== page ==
Not halfway down this mixed surface trail, as I crested the climbing portion and began the gradual, 3 mile descent, the rain began. Merely calling it rain does not convey the force and frenzy of this deluge. Rain pummeled me, speckling my riding glasses lenses and blurring my vision. Water coursed down the trail wherever puddles did not form. Some of the puddles were an inch deep. Others approached axle depth. Riding blind, saturated gloves slipping on the grips, I braced for the big one – a puddle that would grasp the front wheel and launch me over the bars. Some of the descents I rode on feel, unable to see details like the ruts or root bars. I thought of my camera, and my iPod and hoped they’d survive the soaking. Mud sprayed up and down my backside from the rear wheel. I slid on the seat, a cushion of muck slicking the saddle. The udder cream I’d lathered on quickly ran away with immersion, and the chafing began.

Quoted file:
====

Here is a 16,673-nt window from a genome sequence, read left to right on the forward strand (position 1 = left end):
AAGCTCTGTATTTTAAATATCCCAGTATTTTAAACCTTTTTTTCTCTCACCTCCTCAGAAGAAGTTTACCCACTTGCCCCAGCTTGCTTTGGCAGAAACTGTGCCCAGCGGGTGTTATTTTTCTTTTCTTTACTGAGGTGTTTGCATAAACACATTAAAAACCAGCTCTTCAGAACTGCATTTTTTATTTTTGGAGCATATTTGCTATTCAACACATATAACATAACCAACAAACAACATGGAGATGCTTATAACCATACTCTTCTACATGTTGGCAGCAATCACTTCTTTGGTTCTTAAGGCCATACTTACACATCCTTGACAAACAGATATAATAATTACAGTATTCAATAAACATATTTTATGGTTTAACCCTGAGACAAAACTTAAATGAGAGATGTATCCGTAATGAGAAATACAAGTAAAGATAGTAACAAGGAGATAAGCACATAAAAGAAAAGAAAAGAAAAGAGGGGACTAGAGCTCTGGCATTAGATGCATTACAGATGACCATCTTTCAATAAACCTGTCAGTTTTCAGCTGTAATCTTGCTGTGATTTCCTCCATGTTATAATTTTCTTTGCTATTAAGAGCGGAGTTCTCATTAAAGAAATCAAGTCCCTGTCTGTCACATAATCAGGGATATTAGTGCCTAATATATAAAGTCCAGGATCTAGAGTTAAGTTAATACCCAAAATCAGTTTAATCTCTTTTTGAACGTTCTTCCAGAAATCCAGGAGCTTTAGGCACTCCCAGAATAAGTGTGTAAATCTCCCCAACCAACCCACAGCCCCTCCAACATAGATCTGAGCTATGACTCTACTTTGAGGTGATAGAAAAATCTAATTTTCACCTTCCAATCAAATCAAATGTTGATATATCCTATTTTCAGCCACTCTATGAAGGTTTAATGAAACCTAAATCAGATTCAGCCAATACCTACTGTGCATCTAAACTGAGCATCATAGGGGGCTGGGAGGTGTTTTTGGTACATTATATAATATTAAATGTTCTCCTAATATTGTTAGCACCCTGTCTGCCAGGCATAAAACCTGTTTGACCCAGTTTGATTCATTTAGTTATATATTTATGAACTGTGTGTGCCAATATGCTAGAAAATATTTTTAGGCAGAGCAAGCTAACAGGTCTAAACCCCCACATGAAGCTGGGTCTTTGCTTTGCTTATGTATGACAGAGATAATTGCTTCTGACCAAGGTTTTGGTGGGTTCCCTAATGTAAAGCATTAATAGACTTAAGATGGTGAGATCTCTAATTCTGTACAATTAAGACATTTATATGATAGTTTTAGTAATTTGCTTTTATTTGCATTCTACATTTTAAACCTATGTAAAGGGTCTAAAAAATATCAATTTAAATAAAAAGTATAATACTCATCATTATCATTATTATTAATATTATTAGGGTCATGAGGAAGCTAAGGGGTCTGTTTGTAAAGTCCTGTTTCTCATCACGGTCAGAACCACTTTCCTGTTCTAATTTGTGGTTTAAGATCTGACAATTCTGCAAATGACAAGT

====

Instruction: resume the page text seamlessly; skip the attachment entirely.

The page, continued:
I rode out Gauley Mountain trail, seeing no one. Bursting out onto the pavement of the Scenic Highway Route 150, I ground my mud-choked chain through the gears and climbed up the road, passing two riders repairing a flat, roadside. The thick mist reduced visibility to a hundred yards. The back of my neck prickled with fear of someone speeding through the fog slamming into me without ever seeing this muddy, grayed out cyclist. I wished I had a blinkie light aboard. I hunkered down and pedaled.
At the top of the first rise I pulled off into the entrance for Red Spruce trail, the hated singletrack and doubletrack combo that organizers usually routed racers through to skip most of the pavement of the Scenic Highway. Red Spruce trail hooks back around to the Scenic Highway across the road from Red Lick North trail, and together they suck up an hour or more of the race. As I rode into the woods, trying to eat a Clif Bar and ride simultaneously, I slipped on some downed saplings and then noticed the trail looked untouched. A map check showed that that the pink hilighter that designated permitted highway stretches was wearing off in the deluge, but did indicate I could ride to the intersection with Red Lick North trail. I battled back out of the woods, recovering a half hour or more of my life.
In 3rd place at Checkpoint 2 - note low visibility